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1. Study shows isolation may lead to corrupt state capitals (Campante) The LA Times
2. Open borders break down global trade barriers (Lawrence) India Blooms
3. How well did you choose your parents? (Putnam) The Commons (VT)
4. The least bad option on Iran (Freilich) The LA Times
Study shows isolation may lead to corrupt state capitals
The LA Times
Cited: Research by Filipe Campante
Topic: Political corruption
What makes some state capitals so much more corrupt than others? New research provides a partial answer to that long-standing question: isolated capitals breed more corruption and lack of news coverage is a major reason why. …
Filipe R. Campante of Harvard’s Kennedy School of Government and Quoc-Anh Do of Singapore Management University looked at a different factor – isolation. …
Campante and Do used a sophisticated statistical model to determine which capitals are the most isolated from their states’ population centers. They compared that measure of isolation with a database of convictions on federal corruption charges between 1976 and 2002. (Using federal convictions avoids the problem that some states may have more corruption convictions simply because local prosecutors are more aggressive. In addition, a long time period minimizes possible partisan bias). …
Open borders break down global trade barriers
Quoted: Robert Lawrence, Mossavar-Rahmani Center
Topic: Report on global trade
East Asian economies have recorded marked improvements in their ability to enable trade, while traditional frontrunners Singapore and Hong Kong retain a clear lead at the top of the global rankings, according to the Global Enabling Trade Report 2012, released on Wednesday by the World Economic Forum. …
The report also finds that security, quality and trade can be mutually reinforcing through supply chain integrity efforts, but a knowledge gap in identifying buyers remains an important barrier.
“The adoption of policies that enable trade will become increasingly important, not only for enhancing development in individual countries but also for generating prosperity in their trading partners,” said Robert Z. Lawrence, Albert L. Williams Professor of Trade and Investment at the John F. Kennedy School of Government at Harvard University. Lawrence is the academic adviser and a co-editor of the report.
How well did you choose your parents?
The Commons (VT)
Quoted: Robert Putnam
Topic: Income inequality and social mobility in the U.S.
Robert Putnam has written extensively about decline of social capital — the social relationships and civic engagement that are key elements of a vibrant democracy. His 1996 best-selling title Bowling Alone was a seminal book in the field.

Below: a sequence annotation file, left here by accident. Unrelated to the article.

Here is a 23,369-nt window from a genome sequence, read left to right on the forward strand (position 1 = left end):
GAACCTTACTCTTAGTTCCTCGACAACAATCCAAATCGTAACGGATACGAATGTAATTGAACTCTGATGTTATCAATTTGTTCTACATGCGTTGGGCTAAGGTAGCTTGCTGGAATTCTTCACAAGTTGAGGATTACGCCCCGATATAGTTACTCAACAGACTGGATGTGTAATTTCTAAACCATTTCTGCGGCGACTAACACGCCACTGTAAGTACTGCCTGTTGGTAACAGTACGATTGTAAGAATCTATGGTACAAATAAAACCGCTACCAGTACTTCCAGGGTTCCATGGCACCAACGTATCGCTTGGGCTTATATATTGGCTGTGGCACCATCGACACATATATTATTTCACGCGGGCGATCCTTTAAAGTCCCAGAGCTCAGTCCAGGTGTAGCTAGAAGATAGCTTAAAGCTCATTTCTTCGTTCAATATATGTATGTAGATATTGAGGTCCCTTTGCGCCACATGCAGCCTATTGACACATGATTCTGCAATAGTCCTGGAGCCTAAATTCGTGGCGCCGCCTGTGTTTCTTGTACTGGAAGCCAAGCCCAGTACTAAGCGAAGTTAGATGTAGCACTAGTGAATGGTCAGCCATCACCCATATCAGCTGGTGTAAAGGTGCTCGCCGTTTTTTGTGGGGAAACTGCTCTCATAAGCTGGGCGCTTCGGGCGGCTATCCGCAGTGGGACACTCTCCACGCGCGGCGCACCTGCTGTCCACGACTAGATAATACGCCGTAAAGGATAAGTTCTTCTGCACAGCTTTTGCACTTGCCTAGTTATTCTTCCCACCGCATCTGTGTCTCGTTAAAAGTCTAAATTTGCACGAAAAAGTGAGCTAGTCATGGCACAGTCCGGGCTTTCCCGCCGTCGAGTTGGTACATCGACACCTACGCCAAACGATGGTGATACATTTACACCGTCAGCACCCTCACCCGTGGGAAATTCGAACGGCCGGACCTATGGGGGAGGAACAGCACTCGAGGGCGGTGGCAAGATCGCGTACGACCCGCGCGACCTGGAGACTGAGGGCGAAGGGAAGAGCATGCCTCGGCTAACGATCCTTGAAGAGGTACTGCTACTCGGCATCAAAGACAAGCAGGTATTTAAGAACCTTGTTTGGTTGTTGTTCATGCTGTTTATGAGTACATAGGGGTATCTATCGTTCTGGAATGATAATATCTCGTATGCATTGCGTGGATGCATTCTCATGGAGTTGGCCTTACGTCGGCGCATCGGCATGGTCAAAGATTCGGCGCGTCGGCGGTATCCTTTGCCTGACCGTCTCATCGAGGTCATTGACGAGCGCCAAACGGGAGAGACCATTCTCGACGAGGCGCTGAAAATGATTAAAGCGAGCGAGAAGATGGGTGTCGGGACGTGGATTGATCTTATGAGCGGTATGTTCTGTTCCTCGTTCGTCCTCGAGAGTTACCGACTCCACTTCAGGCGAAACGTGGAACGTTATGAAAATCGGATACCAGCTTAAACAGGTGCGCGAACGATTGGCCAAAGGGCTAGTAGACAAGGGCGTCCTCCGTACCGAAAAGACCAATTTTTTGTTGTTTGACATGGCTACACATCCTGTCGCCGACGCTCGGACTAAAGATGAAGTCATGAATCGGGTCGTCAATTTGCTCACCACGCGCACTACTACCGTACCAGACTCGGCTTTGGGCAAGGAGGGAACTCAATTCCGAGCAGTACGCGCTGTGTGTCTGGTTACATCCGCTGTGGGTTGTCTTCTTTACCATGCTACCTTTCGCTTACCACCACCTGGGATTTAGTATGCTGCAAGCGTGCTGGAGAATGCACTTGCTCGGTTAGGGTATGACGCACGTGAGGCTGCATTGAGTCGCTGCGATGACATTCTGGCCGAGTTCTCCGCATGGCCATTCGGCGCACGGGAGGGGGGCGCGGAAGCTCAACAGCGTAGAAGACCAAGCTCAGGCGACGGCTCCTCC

But Putnam, a professor of public policy at Harvard’s Kennedy School of Government, is turning his research toward the growing inequality-of-opportunity gap in the United States.
He says there is “a catastrophic gap” when it comes to social mobility, and it is getting worse with each passing year. …
“Americans don’t have the vocabulary to talk about class,” said Putnam. “Historically, most Americans don’t care about inequality of wealth and income. But Americans are quite concerned about social mobility and equality of opportunity.” …
The least bad option on Iran
The LA Times
Commentary by: Chuck Freilich, Belfer Center
Topic: Nuclear talks with Iran
It is a bad outcome — but it is the least bad of the available options.
When world powers meet with Iran on Wednesday in Baghdad, they may reach an interim nuclear deal. Its precise outline is unknown, but it reportedly includes Iran's agreement to cease weapons-grade uranium enrichment, ship its existing stockpile abroad for conversion into reactor fuel, and accept heightened inspections of its nuclear infrastructure. In exchange, Iran would be allowed to continue enrichment at low levels, and the punishing new American banking sanctions and European Union oil sanctions due on July 1 would be eased.
Iran has strategic reasons for wanting nuclear capability and has so far rejected all inducements to give up the effort. It has dangled the prospect of a diplomatic resolution in the past, only to renege, repeatedly using artifice and deceit, apparently in the attempt to gain time to complete development. It may be doing so again; however, the crushing weight of international sanctions — those in place and those that are imminent — may have finally changed Iran's strategic calculus. …
WBUR “Here and Now,” 5/22
The Euro Crisis
PBS “News Hour,” 5/22
Mitt Romney's role at Bain Capital
This selection of media appearances is compiled by the Office of Communications and Public Affairs.
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